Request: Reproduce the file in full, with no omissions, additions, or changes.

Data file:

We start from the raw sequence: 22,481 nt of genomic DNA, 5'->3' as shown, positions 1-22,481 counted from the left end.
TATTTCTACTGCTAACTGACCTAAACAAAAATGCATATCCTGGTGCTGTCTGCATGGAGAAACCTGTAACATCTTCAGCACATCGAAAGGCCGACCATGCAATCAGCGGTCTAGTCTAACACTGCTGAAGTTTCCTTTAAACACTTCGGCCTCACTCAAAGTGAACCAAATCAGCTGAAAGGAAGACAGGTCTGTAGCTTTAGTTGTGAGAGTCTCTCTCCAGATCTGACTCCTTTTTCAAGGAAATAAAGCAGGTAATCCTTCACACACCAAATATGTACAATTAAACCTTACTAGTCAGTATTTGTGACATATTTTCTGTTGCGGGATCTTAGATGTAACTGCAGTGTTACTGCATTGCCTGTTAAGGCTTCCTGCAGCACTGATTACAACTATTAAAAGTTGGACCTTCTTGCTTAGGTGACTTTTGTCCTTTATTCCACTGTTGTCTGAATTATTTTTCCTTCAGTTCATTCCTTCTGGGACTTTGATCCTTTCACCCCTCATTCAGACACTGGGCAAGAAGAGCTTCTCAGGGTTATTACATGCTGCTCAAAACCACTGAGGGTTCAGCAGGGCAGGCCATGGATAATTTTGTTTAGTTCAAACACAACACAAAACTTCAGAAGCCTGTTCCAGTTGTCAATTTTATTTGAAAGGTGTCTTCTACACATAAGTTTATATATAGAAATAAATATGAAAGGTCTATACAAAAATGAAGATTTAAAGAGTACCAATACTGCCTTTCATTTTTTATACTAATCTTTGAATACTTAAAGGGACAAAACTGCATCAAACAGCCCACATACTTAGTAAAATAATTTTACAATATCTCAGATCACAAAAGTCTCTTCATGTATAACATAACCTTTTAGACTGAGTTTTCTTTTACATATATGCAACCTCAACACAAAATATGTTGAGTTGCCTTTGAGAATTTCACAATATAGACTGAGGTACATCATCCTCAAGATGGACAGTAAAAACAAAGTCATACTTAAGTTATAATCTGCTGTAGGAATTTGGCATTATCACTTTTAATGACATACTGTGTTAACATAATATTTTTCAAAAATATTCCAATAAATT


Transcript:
We start from the raw sequence: 22,481 nt of genomic DNA, 5'->3' as shown, positions 1-22,481 counted from the left end.
TATTTCTACTGCTAACTGACCTAAACAAAAATGCATATCCTGGTGCTGTCTGCATGGAGAAACCTGTAACATCTTCAGCACATCGAAAGGCCGACCATGCAATCAGCGGTCTAGTCTAACACTGCTGAAGTTTCCTTTAAACACTTCGGCCTCACTCAAAGTGAACCAAATCAGCTGAAAGGAAGACAGGTCTGTAGCTTTAGTTGTGAGAGTCTCTCTCCAGATCTGACTCCTTTTTCAAGGAAATAAAGCAGGTAATCCTTCACACACCAAATATGTACAATTAAACCTTACTAGTCAGTATTTGTGACATATTTTCTGTTGCGGGATCTTAGATGTAACTGCAGTGTTACTGCATTGCCTGTTAAGGCTTCCTGCAGCACTGATTACAACTATTAAAAGTTGGACCTTCTTGCTTAGGTGACTTTTGTCCTTTATTCCACTGTTGTCTGAATTATTTTTCCTTCAGTTCATTCCTTCTGGGACTTTGATCCTTTCACCCCTCATTCAGACACTGGGCAAGAAGAGCTTCTCAGGGTTATTACATGCTGCTCAAAACCACTGAGGGTTCAGCAGGGCAGGCCATGGATAATTTTGTTTAGTTCAAACACAACACAAAACTTCAGAAGCCTGTTCCAGTTGTCAATTTTATTTGAAAGGTGTCTTCTACACATAAGTTTATATATAGAAATAAATATGAAAGGTCTATACAAAAATGAAGATTTAAAGAGTACCAATACTGCCTTTCATTTTTTATACTAATCTTTGAATACTTAAAGGGACAAAACTGCATCAAACAGCCCACATACTTAGTAAAATAATTTTACAATATCTCAGATCACAAAAGTCTCTTCATGTATAACATAACCTTTTAGACTGAGTTTTCTTTTACATATATGCAACCTCAACACAAAATATGTTGAGTTGCCTTTGAGAATTTCACAATATAGACTGAGGTACATCATCCTCAAGATGGACAGTAAAAACAAAGTCATACTTAAGTTATAATCTGCTGTAGGAATTTGGCATTATCACTTTTAATGACATACTGTGTTAACATAATATTTTTCAAAAATATTCCAATAAATT